Jasine Babu

A graph G is called an intersection graph of a family *F* of
geometric objects (say, rectangles), if each vertex of *G* can be
associated with an element of *F* in such a way that there is an
edge between two vertices of *G*, if and only if the corresponding
geometric objects intersect. Boxicity of a graph *G*(*V*,
*E*) is the minimum integer *k* such that *G* can
be represented as the intersection graph of axis parallel boxes in
R^{k} . Equivalently, it is the minimum number of interval
graphs on the vertex set *V* such that the intersection of their
edge sets is *E*. This parameter was introduced by Roberts in 1968
to study some problems in Ecology. It is known that boxicity cannot be
approximated even for graph classes like bipartite, co-bipartite and
split graphs below *O*(*n*^{0.5-ε})-factor,
for any ε>0 in polynomial time unless *NP* = *ZPP*.

I will present a work on the boxicity problem on Circular Arc (CA)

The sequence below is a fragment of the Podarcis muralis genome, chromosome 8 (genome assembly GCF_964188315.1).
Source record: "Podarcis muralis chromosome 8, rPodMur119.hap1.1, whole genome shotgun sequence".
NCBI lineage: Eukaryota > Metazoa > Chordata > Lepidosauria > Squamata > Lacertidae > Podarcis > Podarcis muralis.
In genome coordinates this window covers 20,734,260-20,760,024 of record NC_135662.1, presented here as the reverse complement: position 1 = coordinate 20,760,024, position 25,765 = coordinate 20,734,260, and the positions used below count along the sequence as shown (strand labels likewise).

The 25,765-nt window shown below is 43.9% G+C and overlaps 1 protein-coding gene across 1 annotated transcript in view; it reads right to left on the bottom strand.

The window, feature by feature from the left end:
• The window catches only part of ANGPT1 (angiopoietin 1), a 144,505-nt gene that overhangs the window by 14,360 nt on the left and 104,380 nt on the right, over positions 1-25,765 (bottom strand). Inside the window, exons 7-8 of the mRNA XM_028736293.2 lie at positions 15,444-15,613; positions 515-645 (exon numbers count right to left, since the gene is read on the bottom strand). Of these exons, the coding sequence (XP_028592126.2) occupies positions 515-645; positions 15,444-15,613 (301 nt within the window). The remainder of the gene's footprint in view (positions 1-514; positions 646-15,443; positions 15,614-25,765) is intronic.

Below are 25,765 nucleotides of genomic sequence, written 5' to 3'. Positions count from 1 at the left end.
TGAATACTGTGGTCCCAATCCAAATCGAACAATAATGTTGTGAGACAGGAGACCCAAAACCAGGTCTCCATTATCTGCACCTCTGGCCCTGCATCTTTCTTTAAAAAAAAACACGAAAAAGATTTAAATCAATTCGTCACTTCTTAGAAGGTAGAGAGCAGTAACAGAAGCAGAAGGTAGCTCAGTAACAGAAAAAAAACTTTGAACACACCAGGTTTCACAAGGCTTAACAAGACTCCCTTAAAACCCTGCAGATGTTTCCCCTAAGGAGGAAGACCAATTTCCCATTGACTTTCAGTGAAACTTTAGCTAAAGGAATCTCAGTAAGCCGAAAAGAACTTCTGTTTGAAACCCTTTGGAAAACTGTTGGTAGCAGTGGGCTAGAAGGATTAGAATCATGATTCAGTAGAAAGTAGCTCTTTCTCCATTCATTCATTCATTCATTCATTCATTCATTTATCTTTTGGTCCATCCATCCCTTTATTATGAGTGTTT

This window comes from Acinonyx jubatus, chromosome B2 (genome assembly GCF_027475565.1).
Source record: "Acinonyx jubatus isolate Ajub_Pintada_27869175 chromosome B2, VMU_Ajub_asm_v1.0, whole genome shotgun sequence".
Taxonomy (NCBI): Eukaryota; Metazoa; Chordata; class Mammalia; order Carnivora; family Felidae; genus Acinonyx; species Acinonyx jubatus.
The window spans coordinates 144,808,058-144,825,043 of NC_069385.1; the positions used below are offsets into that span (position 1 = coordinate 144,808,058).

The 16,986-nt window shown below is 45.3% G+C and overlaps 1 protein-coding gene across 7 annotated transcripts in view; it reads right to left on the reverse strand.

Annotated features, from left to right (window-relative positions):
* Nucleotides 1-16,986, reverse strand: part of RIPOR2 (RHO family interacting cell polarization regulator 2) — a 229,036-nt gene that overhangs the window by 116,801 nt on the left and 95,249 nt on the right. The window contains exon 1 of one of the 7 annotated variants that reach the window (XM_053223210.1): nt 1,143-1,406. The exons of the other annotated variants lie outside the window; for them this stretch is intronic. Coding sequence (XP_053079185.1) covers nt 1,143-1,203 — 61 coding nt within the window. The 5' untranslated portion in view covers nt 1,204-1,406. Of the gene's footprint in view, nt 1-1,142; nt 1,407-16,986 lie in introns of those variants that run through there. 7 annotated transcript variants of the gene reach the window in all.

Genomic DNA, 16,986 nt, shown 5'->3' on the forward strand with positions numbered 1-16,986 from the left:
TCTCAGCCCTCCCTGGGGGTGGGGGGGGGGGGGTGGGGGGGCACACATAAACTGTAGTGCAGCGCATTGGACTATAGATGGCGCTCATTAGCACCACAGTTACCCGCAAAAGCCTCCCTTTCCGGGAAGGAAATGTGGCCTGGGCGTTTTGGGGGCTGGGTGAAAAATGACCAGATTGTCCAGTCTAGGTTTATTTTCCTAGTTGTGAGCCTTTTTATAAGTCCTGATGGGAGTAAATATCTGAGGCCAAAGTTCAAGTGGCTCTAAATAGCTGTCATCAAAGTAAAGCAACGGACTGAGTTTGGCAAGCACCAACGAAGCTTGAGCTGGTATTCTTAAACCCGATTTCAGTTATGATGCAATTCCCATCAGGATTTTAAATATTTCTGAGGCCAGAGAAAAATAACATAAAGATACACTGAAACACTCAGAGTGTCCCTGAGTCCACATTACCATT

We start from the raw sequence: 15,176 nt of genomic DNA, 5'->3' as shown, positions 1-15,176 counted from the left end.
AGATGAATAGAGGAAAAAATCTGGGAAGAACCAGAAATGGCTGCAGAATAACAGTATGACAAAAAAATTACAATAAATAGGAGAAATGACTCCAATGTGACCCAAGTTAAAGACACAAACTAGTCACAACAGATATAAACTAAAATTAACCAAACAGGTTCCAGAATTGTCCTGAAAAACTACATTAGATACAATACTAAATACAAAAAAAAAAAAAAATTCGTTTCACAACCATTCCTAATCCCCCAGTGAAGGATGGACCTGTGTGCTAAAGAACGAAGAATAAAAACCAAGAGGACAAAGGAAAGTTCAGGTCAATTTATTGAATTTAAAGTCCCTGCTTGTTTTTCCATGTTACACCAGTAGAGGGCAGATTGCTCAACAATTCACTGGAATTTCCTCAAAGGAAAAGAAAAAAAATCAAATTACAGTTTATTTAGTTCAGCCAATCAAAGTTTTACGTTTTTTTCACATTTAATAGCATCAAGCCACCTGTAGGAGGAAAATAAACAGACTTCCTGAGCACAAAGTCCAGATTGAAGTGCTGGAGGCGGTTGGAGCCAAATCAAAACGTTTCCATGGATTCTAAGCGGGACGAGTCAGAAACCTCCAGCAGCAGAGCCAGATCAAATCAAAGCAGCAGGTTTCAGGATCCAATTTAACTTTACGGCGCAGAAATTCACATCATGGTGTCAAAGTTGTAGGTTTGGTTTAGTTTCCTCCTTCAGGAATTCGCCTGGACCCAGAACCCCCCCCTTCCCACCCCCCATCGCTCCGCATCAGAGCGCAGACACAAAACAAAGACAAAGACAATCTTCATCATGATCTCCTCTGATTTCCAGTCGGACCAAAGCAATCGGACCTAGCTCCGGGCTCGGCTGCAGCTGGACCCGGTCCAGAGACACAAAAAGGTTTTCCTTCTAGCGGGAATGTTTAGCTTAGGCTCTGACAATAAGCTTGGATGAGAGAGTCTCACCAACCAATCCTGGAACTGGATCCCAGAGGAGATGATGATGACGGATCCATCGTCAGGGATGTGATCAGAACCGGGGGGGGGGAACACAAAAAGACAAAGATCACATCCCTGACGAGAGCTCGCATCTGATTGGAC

graphs - intersection graphs of arcs of a circle. We were able to get a
(2 + 1/*k*)-factor polynomial time approximation algorithm for
computing the boxicity of any CA graph along with a corresponding
box representation, where *k*≥1 is its boxicity. There is no
other well known graph class of unbounded boxicity for which even an
n^{ε}-factor approximation algorithm for computing
boxicity is known, for any ε<1.

Outline of the algorithm : For a subclass of CA graphs, called CA
co-bipartite graphs, boxicity can be computed in polynomial time, by
reducing it to the graph coloring problem of a related graph, which
happens to be a comparabilty graph. Given any CA graph *G*, we
construct a co-bipartite graph *G*' from it, which possesses some
nice adjacency struc ture, making it CA co-bipartite. Then, box(*G*)
is shown to be equal up to a constant factor of box(*G*'), which
is polynomial time computable.